Thanksgiving Break is one of the major markers of the calendar year in all of our lives. It signals the arrival of fall in Texas, the near completion of a semester of school, and the beginning of a long winter break. One of the greatest aspects of this break is the almost forced reflection this day may cause in everyone’s life. The title alone says that this is a day to be thankful - and this is a very personal reflection. As we age, our notions of being thankful have also changed. This quote I chose to share is from one of my favorites of all time. Thoreau immediately takes me back to my senior AP English class. What I was thankful for back in Kingwood, Texas as a seventeen year old is definitely different than as a father of three, husband to a wonderful wife, and educator in the best district in the state. Thanksgiving is one of the rare days that you are allowed, and nearly expected, to talk to your children about the important things in life. Take the time to have this conversation during the break. Whether this occurs during the Turkey Trot, watching the first holiday movie of the year, driving to do some shopping, or just hanging on the couch, take the time to discuss the ideas of happiness with appreciation – which is my simple explanation of being thankful.
We wanted to keep you up to date on student professional development. A few weeks ago we offered an iPad Base Camp for Sophomores (similar to the one we offered for Freshman). All Sophomores experienced hands-on stations (during their SS class) that supported them with reaching optimal instructional and organizational usage of their device with applications like Notability and tools like "Speak Selection" and "Text to Speech" which are embedded within the software of the device.
Additionally, based on student feedback, we will be offering a series of Lunch and Learns for students at the Juice Bar in the library:
There are times in life when we need to be reminded that life can be full of joy. As I attend lots of events on and off campus for our students, I have the honor of watching parents witness the joy of their child finding true joy in their activities. During this last week, there were several major events when I saw pure joy. After watching our fall play performance of “Once in A Lifetime”, I was able to visit with parents at the conclusion. The excitement and pride shown by the parents of actors, make-up artists, stage hands, and lighting folks was truly tangible. While congratulating our senior football players and parents before our last home game, the smiles, hugs, handshakes, and tears were the culmination of a joint venture between child, parents and coaches. As I watched our band perform at the State Marching Contest, our parents had brilliance in their eyes. At the conclusion of our last volleyball playoff game, there was a connection between parents and players that contained hundreds of emotions in a simple 3 to 5 second glance. As I visited with our PTO Executive Council on Monday afternoon, all of the parents had similar stories of emotions of joy during this first part of the school year, whether they were talking about choir, orchestra, cross country, TEC Crew, Robotics, etc. This district is special for the lifetime of memories we can create together in shared experiences.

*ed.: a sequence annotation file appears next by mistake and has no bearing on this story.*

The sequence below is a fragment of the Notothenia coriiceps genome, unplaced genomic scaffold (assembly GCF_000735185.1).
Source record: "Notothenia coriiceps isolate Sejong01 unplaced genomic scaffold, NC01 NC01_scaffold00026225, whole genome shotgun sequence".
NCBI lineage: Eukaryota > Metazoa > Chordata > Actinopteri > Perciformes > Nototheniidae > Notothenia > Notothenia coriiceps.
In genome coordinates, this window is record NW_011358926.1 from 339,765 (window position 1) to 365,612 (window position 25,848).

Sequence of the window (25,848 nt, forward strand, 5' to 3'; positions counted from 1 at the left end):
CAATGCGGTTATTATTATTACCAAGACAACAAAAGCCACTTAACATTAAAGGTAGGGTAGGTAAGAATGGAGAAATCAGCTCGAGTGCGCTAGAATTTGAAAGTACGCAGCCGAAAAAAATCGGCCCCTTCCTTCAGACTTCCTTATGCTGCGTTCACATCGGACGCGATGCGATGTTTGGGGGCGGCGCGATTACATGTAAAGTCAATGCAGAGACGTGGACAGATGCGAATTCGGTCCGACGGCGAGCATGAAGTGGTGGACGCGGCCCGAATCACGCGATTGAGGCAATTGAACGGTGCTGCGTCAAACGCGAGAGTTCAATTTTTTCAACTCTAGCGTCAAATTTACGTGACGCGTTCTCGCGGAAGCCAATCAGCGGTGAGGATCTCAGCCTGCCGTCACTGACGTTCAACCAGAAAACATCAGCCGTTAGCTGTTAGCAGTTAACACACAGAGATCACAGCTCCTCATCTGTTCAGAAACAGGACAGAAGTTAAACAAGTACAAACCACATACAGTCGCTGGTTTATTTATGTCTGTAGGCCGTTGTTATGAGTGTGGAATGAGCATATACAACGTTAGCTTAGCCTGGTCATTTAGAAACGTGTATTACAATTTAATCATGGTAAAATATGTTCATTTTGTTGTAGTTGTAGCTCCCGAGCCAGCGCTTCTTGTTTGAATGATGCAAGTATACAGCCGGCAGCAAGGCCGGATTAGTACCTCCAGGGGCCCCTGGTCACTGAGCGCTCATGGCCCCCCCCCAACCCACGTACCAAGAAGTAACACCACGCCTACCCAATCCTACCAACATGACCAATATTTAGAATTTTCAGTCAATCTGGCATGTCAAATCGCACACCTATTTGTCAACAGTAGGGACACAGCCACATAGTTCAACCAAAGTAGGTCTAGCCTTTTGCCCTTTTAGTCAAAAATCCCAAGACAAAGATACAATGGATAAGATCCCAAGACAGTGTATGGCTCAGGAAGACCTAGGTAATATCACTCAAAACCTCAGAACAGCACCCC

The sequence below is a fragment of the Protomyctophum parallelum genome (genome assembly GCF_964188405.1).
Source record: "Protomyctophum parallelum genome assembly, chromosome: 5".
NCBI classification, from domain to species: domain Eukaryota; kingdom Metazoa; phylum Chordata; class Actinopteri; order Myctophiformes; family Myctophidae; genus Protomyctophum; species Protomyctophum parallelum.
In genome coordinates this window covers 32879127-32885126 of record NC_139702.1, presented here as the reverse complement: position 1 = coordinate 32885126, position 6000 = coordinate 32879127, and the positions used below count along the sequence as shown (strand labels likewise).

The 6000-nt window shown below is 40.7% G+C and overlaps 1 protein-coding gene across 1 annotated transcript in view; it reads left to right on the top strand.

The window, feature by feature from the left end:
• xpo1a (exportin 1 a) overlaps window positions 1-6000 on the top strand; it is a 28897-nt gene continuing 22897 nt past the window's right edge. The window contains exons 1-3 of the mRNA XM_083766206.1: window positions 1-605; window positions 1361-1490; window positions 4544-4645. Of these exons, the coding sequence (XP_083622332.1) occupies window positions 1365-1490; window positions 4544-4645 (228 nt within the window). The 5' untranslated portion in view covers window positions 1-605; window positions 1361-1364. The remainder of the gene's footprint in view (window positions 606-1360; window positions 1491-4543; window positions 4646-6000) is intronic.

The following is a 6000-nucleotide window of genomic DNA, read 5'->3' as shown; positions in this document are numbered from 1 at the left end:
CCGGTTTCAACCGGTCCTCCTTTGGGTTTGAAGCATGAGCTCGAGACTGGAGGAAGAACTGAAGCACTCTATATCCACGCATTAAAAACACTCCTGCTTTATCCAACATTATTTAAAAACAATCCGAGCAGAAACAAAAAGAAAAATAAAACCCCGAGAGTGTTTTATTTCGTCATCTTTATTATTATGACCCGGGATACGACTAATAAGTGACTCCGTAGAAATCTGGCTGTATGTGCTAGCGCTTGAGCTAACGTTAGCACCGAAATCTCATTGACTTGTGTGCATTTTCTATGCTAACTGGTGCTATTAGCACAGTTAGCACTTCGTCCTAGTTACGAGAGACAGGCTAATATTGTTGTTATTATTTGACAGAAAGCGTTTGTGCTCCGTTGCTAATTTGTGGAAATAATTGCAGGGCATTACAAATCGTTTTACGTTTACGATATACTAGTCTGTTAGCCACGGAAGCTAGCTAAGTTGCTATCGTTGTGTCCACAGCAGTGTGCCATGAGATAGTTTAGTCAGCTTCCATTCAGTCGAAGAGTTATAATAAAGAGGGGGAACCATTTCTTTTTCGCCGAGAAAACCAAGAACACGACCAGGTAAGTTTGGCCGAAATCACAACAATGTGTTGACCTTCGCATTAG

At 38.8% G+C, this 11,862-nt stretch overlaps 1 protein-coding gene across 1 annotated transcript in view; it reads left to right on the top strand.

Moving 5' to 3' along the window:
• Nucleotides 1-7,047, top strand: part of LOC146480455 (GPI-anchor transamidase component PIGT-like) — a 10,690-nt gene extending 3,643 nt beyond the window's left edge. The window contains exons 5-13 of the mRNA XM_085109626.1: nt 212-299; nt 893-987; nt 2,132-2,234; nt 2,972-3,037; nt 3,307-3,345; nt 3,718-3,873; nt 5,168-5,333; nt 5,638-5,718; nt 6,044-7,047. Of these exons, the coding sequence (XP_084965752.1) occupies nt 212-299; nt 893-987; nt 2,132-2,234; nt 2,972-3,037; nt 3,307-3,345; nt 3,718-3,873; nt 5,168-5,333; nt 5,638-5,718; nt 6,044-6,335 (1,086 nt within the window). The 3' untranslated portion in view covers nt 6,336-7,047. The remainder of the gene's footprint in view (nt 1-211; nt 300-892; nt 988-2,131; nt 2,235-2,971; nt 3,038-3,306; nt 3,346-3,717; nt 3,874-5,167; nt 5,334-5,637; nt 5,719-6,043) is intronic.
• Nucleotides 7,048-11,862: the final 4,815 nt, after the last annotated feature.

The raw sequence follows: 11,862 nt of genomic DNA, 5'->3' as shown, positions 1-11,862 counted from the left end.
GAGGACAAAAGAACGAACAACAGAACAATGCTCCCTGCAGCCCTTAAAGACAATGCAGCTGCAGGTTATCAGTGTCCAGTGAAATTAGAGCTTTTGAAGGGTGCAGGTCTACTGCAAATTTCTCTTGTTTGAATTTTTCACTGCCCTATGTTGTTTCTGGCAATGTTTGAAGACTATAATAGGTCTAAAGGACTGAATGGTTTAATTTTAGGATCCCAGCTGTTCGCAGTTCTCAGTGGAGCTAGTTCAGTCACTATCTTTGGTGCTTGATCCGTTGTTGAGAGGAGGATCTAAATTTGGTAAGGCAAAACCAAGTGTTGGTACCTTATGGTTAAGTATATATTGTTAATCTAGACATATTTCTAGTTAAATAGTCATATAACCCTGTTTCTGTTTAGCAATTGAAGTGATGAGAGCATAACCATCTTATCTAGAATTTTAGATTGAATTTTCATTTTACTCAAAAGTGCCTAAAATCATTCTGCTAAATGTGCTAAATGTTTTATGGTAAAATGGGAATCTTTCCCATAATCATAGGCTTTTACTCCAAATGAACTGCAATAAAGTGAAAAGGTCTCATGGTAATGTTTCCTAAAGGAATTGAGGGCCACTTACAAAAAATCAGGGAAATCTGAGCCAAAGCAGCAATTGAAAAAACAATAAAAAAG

One of these shared experiences is Live Oak. My twin daughters attended Live Oak this week, and we are still discussing the events of the week. There is joy in these stories. I am including a couple of shots from this experience to remind us this week that our kids can bring us instant joy through their simple joy. The Westlake difference can be summed up by Reese’s statement on catching this fish, which is one of many she has caught during her lifetime: “Yeah Dad, I know we have caught fish before but this fish is from Live Oak. My friends saw me catch this one. My teachers saw me catch this one.” Never underestimate the strength of this district and the “joys” that may come along at any moment. Our community of students, teachers and parents is special.